But against more skilled opponents, having a balanced range will allow you to always keep them guessing at your hand strength.

In other words, you are preventing them from playing perfectly against you.

This will allow you to get action once you actually do get a strong hand like pocket Aces or pocket Kings.

So how do you make a balanced 4-bet range?

This is not overly difficult, since you don’t have to add a bunch of hands in order for your range to be balanced.

For example the range of QQ+, AK equates to only 2.56% of all starting hands in no-limit hold’em.

This means you only need to add a few bluffing hands in order to balance your range.

Like with light 3-betting, you want to add hands that have decent playability post flop in case your light 4-bet gets called.

In this regard, small suited Aces are arguably the best light 4-betting hands.

As discussed before, they have great playability post flop, great nuts potential, as well as blocker power.

For example, a hand like A5s has 30% equity against the range of Queens or better and Ace-King.

And this is only the hand equity against the very top of your opponent’s range.

If your opponent is 3-betting with a wider range (as most players usually do), your hand equity is likely even greater than 30%.

Of course, you don’t want to go overboard with light 4-betting, because your opponents may adjust by just calling you down more frequently, or by playing back at you with a 5-bet.

This defeats the purpose of having a balanced range, so you should 4-bet light only sparingly.

Light 4-betting only once or twice in a session is more than enough to achieve the desired effect.

As for the best players to target with a light 4-bet, find the players that tend to 3-bet too liberally.

The more often a player 3-bets, the weaker their 3-betting range is likely to be, meaning they will be more likely to fold to your 4-bet.

Bottom line: a light 4-bet is a great play to pick up a few easy pots in a session, but it also allows you to extract more value with your strong hands down the line.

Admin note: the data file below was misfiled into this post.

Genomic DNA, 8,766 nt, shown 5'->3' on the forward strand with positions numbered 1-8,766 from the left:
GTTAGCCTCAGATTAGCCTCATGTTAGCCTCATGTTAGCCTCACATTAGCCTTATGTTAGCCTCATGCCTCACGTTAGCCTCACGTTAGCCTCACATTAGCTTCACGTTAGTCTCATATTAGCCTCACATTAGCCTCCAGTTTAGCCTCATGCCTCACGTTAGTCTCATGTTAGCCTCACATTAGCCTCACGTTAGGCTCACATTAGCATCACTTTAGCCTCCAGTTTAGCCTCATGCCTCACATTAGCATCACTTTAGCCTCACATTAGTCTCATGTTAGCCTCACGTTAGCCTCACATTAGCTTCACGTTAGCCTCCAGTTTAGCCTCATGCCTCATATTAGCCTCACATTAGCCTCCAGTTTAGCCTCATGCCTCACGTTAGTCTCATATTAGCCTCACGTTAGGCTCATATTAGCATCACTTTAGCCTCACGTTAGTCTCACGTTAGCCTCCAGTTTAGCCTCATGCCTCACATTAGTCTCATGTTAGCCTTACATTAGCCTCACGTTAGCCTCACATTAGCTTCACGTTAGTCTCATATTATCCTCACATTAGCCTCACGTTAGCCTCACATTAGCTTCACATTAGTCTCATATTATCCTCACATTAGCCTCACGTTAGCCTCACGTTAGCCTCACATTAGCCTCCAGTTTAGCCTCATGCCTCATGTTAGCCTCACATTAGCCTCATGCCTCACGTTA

By adding a few bluffs to your 4-betting range, you will constantly keep your opponents guessing, which makes it more likely for them to pay you off once you actually do wake up with pocket Aces.

Advanced Poker Example Hand #1

Cash Game, Effective Stack Size: 100 BB 

You are dealt A3 in the CO (cutoff). You open-raise to 2.5 BB. A loose and aggressive (LAG player 3-bets to 10 BB.

You: ???

You should 4-bet to 25 BB.

In this spot, calling may very well be an acceptable play, but you can also consider 4-betting instead.

You’re attacking what seems to be a wide 3-betting range from a loose and aggressive opponent.

LAG players will often defend their blinds by 3-betting light, meaning their range is likely to contain a lot of weaker hands besides purely premium pairs.

If you 4-bet here, you’re putting a tremendous amount of pressure on your opponent.

They will have a really hard time calling here, since they’ll be playing the rest of the hand out of position.

They will also be unlikely to 5-bet as a bluff, since you’ve displayed a lot of strength in the hand so far.

So if they do 5-bet shove, you can be quite sure that they actually have you beat and you simply fold.

But even in that most unfavourable scenario, you’ll still get the benefit of appearing aggressive, meaning your opponent will have to think twice about 3-betting against you next time.

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Advanced Poker Strategy #4: Stab at The Pot After Your Opponent Checks

This advanced play can also help you improve your “red line”, aka your non-showdown winnings.

In poker, most of the money you’ll earn will come from your strong value hands, where your opponent has a hand that’s strong enough to pay you off.

This means that the most of your winnings will come from your showdown hands.

So your red line, i.e. your non-showdown winnings are a result of spots where you manage to win the pot by making other players fold.